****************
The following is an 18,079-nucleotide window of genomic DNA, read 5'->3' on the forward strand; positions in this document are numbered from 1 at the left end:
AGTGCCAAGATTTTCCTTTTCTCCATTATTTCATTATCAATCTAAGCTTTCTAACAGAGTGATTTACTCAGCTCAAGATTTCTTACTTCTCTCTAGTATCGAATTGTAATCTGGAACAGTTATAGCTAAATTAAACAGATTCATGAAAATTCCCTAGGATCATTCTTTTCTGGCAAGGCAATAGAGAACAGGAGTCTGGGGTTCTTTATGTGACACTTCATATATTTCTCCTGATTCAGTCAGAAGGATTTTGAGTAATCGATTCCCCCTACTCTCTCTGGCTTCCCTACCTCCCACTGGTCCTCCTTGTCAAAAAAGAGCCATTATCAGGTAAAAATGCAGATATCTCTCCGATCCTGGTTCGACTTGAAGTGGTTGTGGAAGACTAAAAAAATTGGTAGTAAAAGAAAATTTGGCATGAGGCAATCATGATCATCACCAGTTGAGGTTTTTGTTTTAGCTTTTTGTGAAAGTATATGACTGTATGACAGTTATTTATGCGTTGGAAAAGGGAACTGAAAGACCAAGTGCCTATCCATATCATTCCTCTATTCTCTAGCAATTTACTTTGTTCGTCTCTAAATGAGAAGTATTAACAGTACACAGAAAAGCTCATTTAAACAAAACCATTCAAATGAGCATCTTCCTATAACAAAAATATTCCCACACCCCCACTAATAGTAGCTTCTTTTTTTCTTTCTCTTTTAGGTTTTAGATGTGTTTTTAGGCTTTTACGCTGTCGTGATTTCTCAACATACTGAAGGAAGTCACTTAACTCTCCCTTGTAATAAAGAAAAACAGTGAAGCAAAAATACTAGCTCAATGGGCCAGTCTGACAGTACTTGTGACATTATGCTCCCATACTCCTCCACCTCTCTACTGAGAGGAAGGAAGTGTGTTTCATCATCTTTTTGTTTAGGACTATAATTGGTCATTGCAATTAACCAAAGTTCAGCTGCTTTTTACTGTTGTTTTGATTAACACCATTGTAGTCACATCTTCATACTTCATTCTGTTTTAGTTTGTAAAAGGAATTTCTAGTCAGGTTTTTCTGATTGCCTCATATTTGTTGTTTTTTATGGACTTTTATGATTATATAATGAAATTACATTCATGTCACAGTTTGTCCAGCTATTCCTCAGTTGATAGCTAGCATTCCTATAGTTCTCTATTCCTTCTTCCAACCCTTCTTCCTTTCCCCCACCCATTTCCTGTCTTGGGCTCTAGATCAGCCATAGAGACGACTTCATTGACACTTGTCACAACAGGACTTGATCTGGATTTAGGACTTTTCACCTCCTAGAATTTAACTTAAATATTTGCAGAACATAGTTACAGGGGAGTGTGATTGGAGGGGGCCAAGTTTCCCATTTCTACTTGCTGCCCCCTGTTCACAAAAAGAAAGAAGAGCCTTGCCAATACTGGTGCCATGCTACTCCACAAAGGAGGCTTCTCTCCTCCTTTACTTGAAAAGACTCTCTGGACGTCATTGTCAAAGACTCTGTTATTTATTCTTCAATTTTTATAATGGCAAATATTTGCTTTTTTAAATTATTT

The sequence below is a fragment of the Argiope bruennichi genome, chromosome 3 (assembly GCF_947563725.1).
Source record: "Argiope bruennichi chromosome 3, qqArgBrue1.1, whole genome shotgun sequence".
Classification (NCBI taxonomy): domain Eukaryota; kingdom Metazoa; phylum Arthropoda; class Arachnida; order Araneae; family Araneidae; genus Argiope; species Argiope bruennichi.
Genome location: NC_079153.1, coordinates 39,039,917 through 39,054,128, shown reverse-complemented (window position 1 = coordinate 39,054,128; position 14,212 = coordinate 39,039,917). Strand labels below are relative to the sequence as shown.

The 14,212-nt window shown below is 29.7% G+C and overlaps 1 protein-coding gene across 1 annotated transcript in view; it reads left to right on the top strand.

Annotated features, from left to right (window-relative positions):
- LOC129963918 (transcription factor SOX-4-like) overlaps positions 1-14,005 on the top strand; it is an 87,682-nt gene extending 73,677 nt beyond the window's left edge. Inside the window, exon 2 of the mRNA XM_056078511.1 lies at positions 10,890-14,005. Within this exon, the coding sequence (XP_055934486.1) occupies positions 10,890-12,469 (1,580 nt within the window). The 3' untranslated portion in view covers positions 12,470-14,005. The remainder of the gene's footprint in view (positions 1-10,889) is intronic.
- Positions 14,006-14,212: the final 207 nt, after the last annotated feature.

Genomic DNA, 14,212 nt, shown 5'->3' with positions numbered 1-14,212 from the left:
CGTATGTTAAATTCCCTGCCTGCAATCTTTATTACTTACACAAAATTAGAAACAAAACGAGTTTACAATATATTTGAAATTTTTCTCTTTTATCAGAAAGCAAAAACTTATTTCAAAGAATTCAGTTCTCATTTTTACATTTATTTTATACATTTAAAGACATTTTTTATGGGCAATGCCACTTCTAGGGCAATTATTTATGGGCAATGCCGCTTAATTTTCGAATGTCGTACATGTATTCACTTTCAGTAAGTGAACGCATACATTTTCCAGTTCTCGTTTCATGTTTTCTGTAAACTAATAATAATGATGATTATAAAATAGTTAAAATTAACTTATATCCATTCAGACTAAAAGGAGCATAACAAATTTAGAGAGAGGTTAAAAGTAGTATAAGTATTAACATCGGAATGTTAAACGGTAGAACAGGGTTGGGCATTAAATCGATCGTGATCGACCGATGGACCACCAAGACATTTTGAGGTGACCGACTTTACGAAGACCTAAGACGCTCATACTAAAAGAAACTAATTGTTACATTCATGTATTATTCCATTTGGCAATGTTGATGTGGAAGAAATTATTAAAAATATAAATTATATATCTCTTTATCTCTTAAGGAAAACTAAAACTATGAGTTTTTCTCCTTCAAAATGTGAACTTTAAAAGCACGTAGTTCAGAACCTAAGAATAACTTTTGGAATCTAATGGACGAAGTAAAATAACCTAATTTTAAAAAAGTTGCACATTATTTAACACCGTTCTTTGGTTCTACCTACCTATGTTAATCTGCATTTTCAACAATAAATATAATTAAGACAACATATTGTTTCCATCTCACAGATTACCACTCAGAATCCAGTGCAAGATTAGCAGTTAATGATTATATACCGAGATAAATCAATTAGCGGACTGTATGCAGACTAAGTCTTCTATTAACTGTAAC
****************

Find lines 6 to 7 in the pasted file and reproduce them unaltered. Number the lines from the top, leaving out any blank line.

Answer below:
Genome location: NC_079153.1, coordinates 39,039,917 through 39,054,128, shown reverse-complemented (window position 1 = coordinate 39,054,128; position 14,212 = coordinate 39,039,917). Strand labels below are relative to the sequence as shown.

The 14,212-nt window shown below is 29.7% G+C and overlaps 1 protein-coding gene across 1 annotated transcript in view; it reads left to right on the top strand.